Wednesday, October 30, 2013

Piccadilly DSD Bloghop


Have you ever created a layout and later wondered which kit you used? 

I have found the easiest way to create my credit lists, or keep track of where supplies came from is to have descriptive layer names in my photoshop file. 

There are a couple of ways to achieve this, you can rename every layer as you add it to the document, which can be very time consuming. 

In CS5 and CS6 there is a script built in to the program called load files into stack, this will load all the files you select into one document and each layer is names by it's filename. 

Another option is to use the Copy&Close script from Speed Scraps, which are generously provided free and will work in PS2 and up and PSE 6 and up.

In newer versions of PS and PSE, you can drag a file directly onto your document, this will create a "smart object" which you can rasterize to save space, and the layer is named with the filename. 

I hope one of these can help get you scrapping smarter, not harder and give you more time for your creations.

And now the reason you are hopping along all the blogs today! 

You just came from Dawn by Design 

Here is Celeste's portion of Piccadilly:


You should have over half of your letters by now, the letter you need here is:



and you'll want to hop along all the stops to get this fantastic collab:


Piccadilly
Now you'll be hopping over to Karla Dudley to pick up your next letter.


Here is a list of all the stops if you get lost:
Celeste Knight <<<----You are Here! (your letter is L)


Here are a few previews of what's coming for you this weekend! It's going to be a fantastic DSD!








Tuesday, October 29, 2013

Shadowing in PSE



There are a lot of different opinions about the “right” way to shadow a digital layout. So, with that in mind, this is one of the ways I shadow in PSE, knowing that there are always more ways to get the job done. If you like trying different shadow options, you might like this method.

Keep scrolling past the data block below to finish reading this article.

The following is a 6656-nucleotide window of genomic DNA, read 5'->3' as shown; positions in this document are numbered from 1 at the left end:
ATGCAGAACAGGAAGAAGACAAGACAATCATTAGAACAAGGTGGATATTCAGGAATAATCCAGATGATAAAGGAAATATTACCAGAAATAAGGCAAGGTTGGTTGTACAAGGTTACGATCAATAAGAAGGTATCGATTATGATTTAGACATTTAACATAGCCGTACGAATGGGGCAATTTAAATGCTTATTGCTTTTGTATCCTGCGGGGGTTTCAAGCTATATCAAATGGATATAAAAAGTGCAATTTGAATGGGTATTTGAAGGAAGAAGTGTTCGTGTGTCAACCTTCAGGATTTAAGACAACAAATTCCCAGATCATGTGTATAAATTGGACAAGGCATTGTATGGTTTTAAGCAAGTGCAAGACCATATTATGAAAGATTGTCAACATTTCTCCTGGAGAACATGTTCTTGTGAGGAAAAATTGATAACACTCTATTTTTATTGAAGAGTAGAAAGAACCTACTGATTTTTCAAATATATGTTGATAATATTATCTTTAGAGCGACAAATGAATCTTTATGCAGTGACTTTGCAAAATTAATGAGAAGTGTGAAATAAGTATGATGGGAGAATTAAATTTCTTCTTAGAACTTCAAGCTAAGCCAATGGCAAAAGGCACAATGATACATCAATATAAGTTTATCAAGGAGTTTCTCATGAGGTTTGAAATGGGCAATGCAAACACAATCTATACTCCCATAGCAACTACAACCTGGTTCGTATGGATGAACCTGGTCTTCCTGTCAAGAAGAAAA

Do shadows all come from one direction? Are shadows all the same depth or opacity? I see shadows in varying angles and depths in real life, so I like to try to imagine different light sources and shadow depths for my elements on a page. In PSE it’s difficult to vary some of the settings, because drop shadows are pre-set in PSE to “attach” to the same layer to which the shadow is added. And, most PSE drop shadows are assuming the same light angle.



In order to create a shadow that can be more easily manipulated in PSE, the first thing I do is create a shadow layer below the element I want to shadow. In this example, I am going to shadow the tag with the string attached – and make the string shadow bend in a different direction than the tag!


First, create a layer below your element, and keep that new, blank layer selected. Click control (or click command on a Mac) on the element layer, to get the marching ants around the element. Pick a medium gray for your foreground color, select the paint bucket tool, and click on the element. You have just added a very basic shadow layer underneath your element! If you offset the shadow layer from the element, you will get a nice, crisp shadow. Maybe that’s the effect you want, and you can stop there. 

But if you want the shadow to be a bit more subtle, or to bend, here’s what I do. In this example I am going to separate the string shadow from the tag shadow, so I can bend them separately. By using the lasso tool, I select just the string shadow, click control j (command j) and created a separate string shadow. Going back to the tag shadow layer, I select just the string shadow again, and click delete, so what remains is only the tag shadow. Scoot the string shadow a bit to the left and up a bit, lower the opacity to 70%, change the blending mode to multiply, and it looks pretty good. But I like more subtle shadows, so I also add a blur.  Select filter>blur>Gaussian blur, and then set it to your taste. In my example the blur was 5.8. 

To make the tag shadow “bend” in a different direction, click on the corner of the bounding box of the tag shadow, and pull just the corner down a bit. Apply the same technique as for the string shadow:  lower the opacity to 70%, change the blending mode to multiply, select filter>blur>Gaussian blur, and set the blur to 5.8. You now have a shadow where the string appears to be pulling off the page in one direction, and the tag in another.


There are lots of other ways to bend shadows more, or add multiple shadow layers, but this is a quick, simple, method.


I created this cute little quickpage to share with you, using the custom shadows shown here, and adding some pre-made shadows by Mommyish. Enjoy!


Materials used: 
Pixels & Co. Sweet Sundae kit eyelet by Celeste Knight